A treasure in La Jolla Shores


By Selma Leigh

Rancho Santa Fe

As I parked my car one evening recently on Avenida de la Playa in La Jolla Shores village, I couldn’t help but notice how enchanting the little boutiques looked with their Christmas decorations in their windows all lit up. One boutique had arranged their windows with Old World European papier mache figurines sitting on antique tables next to clothes and accessories too attractive to walk by without stopping to admire them. There were Christmas trees with twinkling lights on the upstairs balconies. Other shops next door and nearby were also attractively decorated in Christmas colors and had such a warm, appealing glow to them that I felt compelled to linger a while to enjoy the enchanting scene a few minutes longer. I was reminded of a European village I had visited at Christmas time and thought how utterly charming the whole scent was.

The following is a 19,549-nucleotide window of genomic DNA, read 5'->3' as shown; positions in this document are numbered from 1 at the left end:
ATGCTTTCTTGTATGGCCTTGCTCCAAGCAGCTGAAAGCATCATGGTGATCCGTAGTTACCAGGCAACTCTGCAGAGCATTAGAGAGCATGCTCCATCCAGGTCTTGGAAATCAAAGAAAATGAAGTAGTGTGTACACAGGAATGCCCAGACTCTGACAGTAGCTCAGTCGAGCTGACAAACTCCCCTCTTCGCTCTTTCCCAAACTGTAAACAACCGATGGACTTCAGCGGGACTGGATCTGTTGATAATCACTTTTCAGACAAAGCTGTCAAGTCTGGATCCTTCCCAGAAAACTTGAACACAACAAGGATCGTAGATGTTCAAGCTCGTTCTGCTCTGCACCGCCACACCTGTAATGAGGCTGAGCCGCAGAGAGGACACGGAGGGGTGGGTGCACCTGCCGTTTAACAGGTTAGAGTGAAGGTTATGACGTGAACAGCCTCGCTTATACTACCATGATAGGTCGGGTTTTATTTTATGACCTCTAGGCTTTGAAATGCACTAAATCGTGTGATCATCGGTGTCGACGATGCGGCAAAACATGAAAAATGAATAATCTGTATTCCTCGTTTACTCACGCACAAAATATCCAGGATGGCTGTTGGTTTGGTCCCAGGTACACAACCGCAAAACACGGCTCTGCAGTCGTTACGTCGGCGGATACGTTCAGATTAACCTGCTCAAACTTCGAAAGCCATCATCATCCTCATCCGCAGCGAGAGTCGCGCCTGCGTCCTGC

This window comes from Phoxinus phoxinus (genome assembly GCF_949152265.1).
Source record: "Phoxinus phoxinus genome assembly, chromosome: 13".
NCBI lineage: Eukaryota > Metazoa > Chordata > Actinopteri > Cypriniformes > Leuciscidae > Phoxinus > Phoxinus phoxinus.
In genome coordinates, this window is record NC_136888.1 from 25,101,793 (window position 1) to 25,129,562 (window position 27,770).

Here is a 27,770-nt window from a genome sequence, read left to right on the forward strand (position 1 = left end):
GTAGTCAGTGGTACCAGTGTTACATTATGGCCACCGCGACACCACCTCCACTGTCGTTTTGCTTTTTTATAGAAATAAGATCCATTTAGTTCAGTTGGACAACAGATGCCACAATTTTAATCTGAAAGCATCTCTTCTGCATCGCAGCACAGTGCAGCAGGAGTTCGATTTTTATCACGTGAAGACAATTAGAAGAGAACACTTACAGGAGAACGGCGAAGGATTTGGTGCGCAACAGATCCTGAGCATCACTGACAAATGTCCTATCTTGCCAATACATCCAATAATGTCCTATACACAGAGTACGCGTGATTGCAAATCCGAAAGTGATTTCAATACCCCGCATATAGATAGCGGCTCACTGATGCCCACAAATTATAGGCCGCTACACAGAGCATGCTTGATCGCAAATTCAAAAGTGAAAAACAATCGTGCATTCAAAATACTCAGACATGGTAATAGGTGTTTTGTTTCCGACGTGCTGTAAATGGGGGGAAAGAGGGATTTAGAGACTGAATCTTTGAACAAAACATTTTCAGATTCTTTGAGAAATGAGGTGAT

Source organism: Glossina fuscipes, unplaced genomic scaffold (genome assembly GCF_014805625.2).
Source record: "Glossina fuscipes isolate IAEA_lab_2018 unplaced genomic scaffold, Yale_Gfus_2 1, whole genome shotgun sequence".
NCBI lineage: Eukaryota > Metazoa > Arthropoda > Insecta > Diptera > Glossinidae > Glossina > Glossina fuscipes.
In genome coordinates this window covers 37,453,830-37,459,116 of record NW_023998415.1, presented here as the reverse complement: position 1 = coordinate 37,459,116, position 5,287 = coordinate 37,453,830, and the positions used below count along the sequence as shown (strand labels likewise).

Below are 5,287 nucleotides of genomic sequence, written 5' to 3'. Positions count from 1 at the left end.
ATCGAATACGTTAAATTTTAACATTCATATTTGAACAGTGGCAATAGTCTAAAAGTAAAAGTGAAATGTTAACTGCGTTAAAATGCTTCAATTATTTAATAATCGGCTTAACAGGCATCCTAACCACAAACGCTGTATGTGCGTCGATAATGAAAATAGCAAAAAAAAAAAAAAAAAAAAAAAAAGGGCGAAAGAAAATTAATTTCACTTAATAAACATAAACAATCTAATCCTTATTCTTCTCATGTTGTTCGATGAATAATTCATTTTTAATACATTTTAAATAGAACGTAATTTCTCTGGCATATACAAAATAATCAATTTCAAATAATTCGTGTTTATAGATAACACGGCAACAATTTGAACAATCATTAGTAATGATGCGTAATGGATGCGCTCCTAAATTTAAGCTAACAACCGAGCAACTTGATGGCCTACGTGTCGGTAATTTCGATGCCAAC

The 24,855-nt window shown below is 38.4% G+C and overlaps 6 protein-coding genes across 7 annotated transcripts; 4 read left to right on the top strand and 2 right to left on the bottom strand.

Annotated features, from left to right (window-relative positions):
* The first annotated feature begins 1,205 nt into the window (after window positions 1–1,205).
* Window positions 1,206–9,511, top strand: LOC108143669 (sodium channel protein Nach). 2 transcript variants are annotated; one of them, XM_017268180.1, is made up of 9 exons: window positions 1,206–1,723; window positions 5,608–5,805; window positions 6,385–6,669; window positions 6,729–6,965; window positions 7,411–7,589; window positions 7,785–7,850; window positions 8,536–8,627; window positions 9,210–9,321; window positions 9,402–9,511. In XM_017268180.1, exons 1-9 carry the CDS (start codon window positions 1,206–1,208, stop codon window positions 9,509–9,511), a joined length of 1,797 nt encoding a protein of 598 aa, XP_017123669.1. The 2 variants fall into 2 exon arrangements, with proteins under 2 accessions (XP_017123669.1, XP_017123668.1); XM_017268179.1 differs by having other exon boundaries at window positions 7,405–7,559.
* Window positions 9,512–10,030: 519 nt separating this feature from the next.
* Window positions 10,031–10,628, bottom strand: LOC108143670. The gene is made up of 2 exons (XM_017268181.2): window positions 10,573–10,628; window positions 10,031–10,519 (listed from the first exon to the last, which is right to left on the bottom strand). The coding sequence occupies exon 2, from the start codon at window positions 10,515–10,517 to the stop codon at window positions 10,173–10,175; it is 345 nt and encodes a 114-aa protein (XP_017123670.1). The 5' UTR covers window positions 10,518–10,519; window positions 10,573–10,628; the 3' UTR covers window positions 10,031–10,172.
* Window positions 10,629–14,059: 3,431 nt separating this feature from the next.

Since that evening, I have heard that a large modern building is being planned by a private developer to be built right next door to the row of boutiques I have mentioned above.

Is there no one on the planning commission or on the council who understands how precious this charming little area is and its tourism value to the community as a whole? What can an ugly, pseudo-modern building like the one being proposed on the corner of Avenida de la Playa and El Paseo Grande possibly do for either the village or the village residents? If anything, it will denigrate it. Visitors will no longer find the area special.

There is no question that modern architecture has its place in the world and there are, indeed, several modern homes and large research facilities not far from the streets in question which blend in beautifully with the environment and can be admired for their architecture.

This proposed building, however, must be called what it is — a monstrosity!

I would like to appeal to your paper to take up the cause to stop this private developer from despoiling what is without a doubt one of the most attractive villages in Southern California.